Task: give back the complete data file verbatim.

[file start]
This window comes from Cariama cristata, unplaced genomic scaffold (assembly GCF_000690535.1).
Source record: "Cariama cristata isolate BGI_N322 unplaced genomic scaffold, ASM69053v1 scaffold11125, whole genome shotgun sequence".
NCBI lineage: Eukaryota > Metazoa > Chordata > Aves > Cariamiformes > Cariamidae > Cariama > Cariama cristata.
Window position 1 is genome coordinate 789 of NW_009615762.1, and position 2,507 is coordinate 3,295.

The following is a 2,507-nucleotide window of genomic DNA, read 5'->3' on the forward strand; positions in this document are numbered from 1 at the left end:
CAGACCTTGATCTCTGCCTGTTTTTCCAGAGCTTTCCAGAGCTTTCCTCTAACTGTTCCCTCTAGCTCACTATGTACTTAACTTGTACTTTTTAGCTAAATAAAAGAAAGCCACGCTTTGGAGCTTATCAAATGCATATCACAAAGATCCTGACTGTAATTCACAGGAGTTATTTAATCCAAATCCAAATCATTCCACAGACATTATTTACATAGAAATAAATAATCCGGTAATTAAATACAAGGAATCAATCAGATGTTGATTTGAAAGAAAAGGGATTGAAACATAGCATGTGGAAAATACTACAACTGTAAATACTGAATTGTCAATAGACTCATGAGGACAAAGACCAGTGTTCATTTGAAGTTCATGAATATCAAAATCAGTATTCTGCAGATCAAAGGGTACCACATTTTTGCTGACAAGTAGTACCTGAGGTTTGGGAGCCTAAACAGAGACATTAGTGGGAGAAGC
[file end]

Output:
This window comes from Cariama cristata, unplaced genomic scaffold (assembly GCF_000690535.1).
Source record: "Cariama cristata isolate BGI_N322 unplaced genomic scaffold, ASM69053v1 scaffold11125, whole genome shotgun sequence".
NCBI lineage: Eukaryota > Metazoa > Chordata > Aves > Cariamiformes > Cariamidae > Cariama > Cariama cristata.
Window position 1 is genome coordinate 789 of NW_009615762.1, and position 2,507 is coordinate 3,295.

The following is a 2,507-nucleotide window of genomic DNA, read 5'->3' on the forward strand; positions in this document are numbered from 1 at the left end:
CAGACCTTGATCTCTGCCTGTTTTTCCAGAGCTTTCCAGAGCTTTCCTCTAACTGTTCCCTCTAGCTCACTATGTACTTAACTTGTACTTTTTAGCTAAATAAAAGAAAGCCACGCTTTGGAGCTTATCAAATGCATATCACAAAGATCCTGACTGTAATTCACAGGAGTTATTTAATCCAAATCCAAATCATTCCACAGACATTATTTACATAGAAATAAATAATCCGGTAATTAAATACAAGGAATCAATCAGATGTTGATTTGAAAGAAAAGGGATTGAAACATAGCATGTGGAAAATACTACAACTGTAAATACTGAATTGTCAATAGACTCATGAGGACAAAGACCAGTGTTCATTTGAAGTTCATGAATATCAAAATCAGTATTCTGCAGATCAAAGGGTACCACATTTTTGCTGACAAGTAGTACCTGAGGTTTGGGAGCCTAAACAGAGACATTAGTGGGAGAAGC